Asteroid Misses Earth Narrowly, by Cosmic Standards
“We’re safe. From this one.”
That was a quote from NASA’s planetary defense officer, Lindley Johnson, after a large asteroid soared narrowly—by cosmic standards—past the Earth on Wednesday morning, the closest approach by such an object in more than a decade, according to scientists at NASA.
The asteroid, discovered three years ago and known by astronomers as 2014 JO25, is approximately 2,000 feet end to end, larger than the Willis Tower in Chicago, though its unusual shape made its size difficult to assess before it passed. It was about 1.1 million miles away from Earth—about 4.6 times the distance between Earth and the Moon—when it passed by at about 7:30 a.m. CST time.
JO25—which some enthusiasts have nicknamed “The Rock” after the actor Dwayne Johnson—approached from the direction of the Sun. It will be visible through telescopes for several nights.
The last time a similarly sized asteroid passed within such a close distance was September 2004, when Toutatis, a 3.1 mile-long asteroid, came within four lunar distances of Earth.
It is the first time in four centuries that JO25 has been so close to the planet, and the asteroid will not come within a similar distance for another 500 years, NASA said in a news release.
Congress gave NASA the task of tracking all large objects that come within any reasonable range of Earth. The agency’s Near-Earth Object Observations Program tracks any object that is 140 meters (about 460 feet) or larger that comes within five million miles of the Earth. NASA, using statistical analysis, projects that there are somewhere between 25,000 and 26,000 asteroids in that category, though it has identified only about 7,700 thus far.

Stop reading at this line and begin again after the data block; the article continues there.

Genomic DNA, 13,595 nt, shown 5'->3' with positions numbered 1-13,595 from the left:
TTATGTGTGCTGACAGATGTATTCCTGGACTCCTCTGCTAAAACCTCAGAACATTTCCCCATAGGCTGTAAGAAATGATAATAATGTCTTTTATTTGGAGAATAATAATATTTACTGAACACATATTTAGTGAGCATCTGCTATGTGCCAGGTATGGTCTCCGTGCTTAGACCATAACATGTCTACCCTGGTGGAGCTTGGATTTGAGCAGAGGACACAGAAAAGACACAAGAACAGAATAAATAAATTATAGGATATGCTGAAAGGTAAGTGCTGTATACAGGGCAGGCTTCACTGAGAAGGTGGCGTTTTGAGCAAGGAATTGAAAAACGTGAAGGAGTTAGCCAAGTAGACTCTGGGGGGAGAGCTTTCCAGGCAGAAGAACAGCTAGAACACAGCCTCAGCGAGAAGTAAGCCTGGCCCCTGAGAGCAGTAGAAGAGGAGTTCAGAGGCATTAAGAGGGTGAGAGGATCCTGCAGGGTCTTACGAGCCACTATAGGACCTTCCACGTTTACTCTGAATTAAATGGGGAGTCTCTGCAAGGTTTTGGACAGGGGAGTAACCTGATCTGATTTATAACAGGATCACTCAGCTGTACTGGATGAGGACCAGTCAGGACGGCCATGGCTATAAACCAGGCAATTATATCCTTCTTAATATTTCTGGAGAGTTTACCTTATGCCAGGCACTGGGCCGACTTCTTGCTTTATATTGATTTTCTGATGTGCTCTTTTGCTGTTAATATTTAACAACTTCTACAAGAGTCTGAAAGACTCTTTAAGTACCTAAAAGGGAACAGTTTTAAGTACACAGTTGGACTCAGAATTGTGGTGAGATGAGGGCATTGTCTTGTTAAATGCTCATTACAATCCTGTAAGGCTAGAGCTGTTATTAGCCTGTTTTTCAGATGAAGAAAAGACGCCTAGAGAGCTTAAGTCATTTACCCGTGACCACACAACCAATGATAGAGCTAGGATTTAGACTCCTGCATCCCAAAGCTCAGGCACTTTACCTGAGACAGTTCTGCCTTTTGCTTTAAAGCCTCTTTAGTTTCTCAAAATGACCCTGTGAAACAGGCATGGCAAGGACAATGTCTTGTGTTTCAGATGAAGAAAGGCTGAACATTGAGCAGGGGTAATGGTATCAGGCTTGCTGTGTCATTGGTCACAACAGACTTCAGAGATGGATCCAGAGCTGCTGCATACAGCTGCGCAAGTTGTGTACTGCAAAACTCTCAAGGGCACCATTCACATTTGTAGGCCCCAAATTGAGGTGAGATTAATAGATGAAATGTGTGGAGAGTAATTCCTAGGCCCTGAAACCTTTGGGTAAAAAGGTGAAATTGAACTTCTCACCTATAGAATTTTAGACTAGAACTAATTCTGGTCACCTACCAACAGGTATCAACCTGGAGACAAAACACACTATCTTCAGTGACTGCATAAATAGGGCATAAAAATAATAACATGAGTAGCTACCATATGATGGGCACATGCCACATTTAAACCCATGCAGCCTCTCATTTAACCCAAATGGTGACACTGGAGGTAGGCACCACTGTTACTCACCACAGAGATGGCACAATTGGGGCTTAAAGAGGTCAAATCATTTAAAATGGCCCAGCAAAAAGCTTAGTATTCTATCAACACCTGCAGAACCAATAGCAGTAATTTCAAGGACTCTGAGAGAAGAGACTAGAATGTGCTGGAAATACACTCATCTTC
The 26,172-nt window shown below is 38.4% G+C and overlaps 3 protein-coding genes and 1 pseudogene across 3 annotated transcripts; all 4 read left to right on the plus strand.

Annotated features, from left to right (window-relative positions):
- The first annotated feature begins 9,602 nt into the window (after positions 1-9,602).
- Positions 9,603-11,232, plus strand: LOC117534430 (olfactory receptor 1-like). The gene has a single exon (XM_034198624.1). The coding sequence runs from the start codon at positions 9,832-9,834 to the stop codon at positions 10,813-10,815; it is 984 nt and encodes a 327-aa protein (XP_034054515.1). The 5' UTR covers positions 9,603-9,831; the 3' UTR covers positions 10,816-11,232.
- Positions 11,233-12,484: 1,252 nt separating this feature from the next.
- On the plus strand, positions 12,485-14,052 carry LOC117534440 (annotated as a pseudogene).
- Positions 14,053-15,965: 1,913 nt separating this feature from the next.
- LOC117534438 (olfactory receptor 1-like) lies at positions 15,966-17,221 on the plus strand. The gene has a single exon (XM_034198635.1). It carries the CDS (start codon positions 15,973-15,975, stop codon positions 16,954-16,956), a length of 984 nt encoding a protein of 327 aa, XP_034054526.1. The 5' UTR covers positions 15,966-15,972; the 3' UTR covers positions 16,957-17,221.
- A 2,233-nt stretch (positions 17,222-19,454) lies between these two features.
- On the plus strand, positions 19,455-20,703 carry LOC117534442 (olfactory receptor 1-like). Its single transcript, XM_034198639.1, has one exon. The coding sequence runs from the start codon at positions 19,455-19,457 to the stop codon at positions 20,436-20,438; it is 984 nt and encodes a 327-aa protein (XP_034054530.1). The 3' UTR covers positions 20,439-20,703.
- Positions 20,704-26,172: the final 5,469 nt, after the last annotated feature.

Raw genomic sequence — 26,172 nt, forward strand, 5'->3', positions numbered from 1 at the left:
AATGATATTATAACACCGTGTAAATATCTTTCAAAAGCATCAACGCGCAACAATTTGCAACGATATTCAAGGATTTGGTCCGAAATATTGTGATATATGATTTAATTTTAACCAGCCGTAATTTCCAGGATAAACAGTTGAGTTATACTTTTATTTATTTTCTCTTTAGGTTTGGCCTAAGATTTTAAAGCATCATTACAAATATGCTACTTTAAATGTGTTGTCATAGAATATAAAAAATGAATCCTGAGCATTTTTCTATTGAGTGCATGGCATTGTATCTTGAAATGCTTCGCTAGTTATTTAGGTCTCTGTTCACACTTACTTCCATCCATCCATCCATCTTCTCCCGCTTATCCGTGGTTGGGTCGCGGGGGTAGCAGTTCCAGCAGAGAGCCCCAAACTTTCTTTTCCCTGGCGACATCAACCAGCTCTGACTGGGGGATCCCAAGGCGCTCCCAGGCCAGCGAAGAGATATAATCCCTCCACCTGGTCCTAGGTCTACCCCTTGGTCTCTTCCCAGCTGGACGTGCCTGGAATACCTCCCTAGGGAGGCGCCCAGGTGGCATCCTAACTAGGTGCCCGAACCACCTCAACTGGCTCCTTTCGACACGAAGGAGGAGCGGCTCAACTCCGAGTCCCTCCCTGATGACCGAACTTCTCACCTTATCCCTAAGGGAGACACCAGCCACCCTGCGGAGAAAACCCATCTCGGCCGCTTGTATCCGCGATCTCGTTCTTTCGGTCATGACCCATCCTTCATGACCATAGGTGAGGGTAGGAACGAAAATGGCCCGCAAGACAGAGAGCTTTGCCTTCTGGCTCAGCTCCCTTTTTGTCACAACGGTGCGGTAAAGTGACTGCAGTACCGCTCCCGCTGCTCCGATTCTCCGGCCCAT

“That’s the current program objective, although we know that asteroids smaller than that, were they to impact, could do significant damage to a citywide area,” said Mr. Johnson, of NASA. He added that the criteria would keep the agency focused on asteroids that could wipe out a region the size of a state.
Scientists at NASA have said that such large asteroids have no significant chance of hitting Earth within the next hundred years. But the agency still takes the time to run drills preparing for such a contingency.
Mr. Johnson, who has been working on the problem for NASA since 2003 and became its first planetary defense officer about 15 months ago, said that NASA has proposed a mission concept for how such asteroids would be deflected while still in space, called a kinetic impact technique. Two spacecraft would be called upon to nudge an asteroid called Didymos, changing the speed of its orbit as a test of the way a threatening asteroid might be dealt with in the future.
“You only need to change the velocity of the asteroid by a hair, just a centimeter per second,” Mr. Johnson said. “If you do that a few years in advance of impact time, it will make it miss instead of hit the Earth.”
That test would take place in 2022.
 Jonah Engel Bromwich, New York Times (April 19, 2017). A version of this article appears in print on April 20, 2017, on Page A17 of the New York edition with the headline: “It Was a Near Miss for Earth, By the Universe’s Standards”.